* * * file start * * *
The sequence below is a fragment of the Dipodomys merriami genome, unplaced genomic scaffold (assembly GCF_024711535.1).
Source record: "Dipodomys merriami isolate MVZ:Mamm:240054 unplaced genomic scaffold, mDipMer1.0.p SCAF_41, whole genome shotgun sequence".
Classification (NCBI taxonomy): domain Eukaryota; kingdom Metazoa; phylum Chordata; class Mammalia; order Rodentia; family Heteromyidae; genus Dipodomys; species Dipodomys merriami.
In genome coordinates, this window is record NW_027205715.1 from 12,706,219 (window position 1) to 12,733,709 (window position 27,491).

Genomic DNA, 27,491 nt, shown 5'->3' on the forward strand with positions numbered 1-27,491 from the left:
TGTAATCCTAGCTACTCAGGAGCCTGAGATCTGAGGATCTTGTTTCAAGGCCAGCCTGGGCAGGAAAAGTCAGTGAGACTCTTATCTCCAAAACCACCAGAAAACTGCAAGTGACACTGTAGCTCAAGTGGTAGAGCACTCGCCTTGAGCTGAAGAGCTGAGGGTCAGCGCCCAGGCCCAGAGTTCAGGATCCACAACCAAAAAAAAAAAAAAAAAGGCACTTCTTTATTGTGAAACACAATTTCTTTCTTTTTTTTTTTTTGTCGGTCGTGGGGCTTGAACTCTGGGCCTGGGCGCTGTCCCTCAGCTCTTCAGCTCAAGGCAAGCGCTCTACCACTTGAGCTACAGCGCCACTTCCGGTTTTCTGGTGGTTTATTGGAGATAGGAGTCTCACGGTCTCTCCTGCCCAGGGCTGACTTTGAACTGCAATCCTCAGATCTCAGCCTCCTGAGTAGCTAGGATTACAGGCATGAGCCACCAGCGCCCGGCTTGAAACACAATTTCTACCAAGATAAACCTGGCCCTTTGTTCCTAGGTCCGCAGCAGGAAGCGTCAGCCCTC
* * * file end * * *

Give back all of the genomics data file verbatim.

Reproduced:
The sequence below is a fragment of the Dipodomys merriami genome, unplaced genomic scaffold (assembly GCF_024711535.1).
Source record: "Dipodomys merriami isolate MVZ:Mamm:240054 unplaced genomic scaffold, mDipMer1.0.p SCAF_41, whole genome shotgun sequence".
Classification (NCBI taxonomy): domain Eukaryota; kingdom Metazoa; phylum Chordata; class Mammalia; order Rodentia; family Heteromyidae; genus Dipodomys; species Dipodomys merriami.
In genome coordinates, this window is record NW_027205715.1 from 12,706,219 (window position 1) to 12,733,709 (window position 27,491).

Genomic DNA, 27,491 nt, shown 5'->3' on the forward strand with positions numbered 1-27,491 from the left:
TGTAATCCTAGCTACTCAGGAGCCTGAGATCTGAGGATCTTGTTTCAAGGCCAGCCTGGGCAGGAAAAGTCAGTGAGACTCTTATCTCCAAAACCACCAGAAAACTGCAAGTGACACTGTAGCTCAAGTGGTAGAGCACTCGCCTTGAGCTGAAGAGCTGAGGGTCAGCGCCCAGGCCCAGAGTTCAGGATCCACAACCAAAAAAAAAAAAAAAAAGGCACTTCTTTATTGTGAAACACAATTTCTTTCTTTTTTTTTTTTTGTCGGTCGTGGGGCTTGAACTCTGGGCCTGGGCGCTGTCCCTCAGCTCTTCAGCTCAAGGCAAGCGCTCTACCACTTGAGCTACAGCGCCACTTCCGGTTTTCTGGTGGTTTATTGGAGATAGGAGTCTCACGGTCTCTCCTGCCCAGGGCTGACTTTGAACTGCAATCCTCAGATCTCAGCCTCCTGAGTAGCTAGGATTACAGGCATGAGCCACCAGCGCCCGGCTTGAAACACAATTTCTACCAAGATAAACCTGGCCCTTTGTTCCTAGGTCCGCAGCAGGAAGCGTCAGCCCTC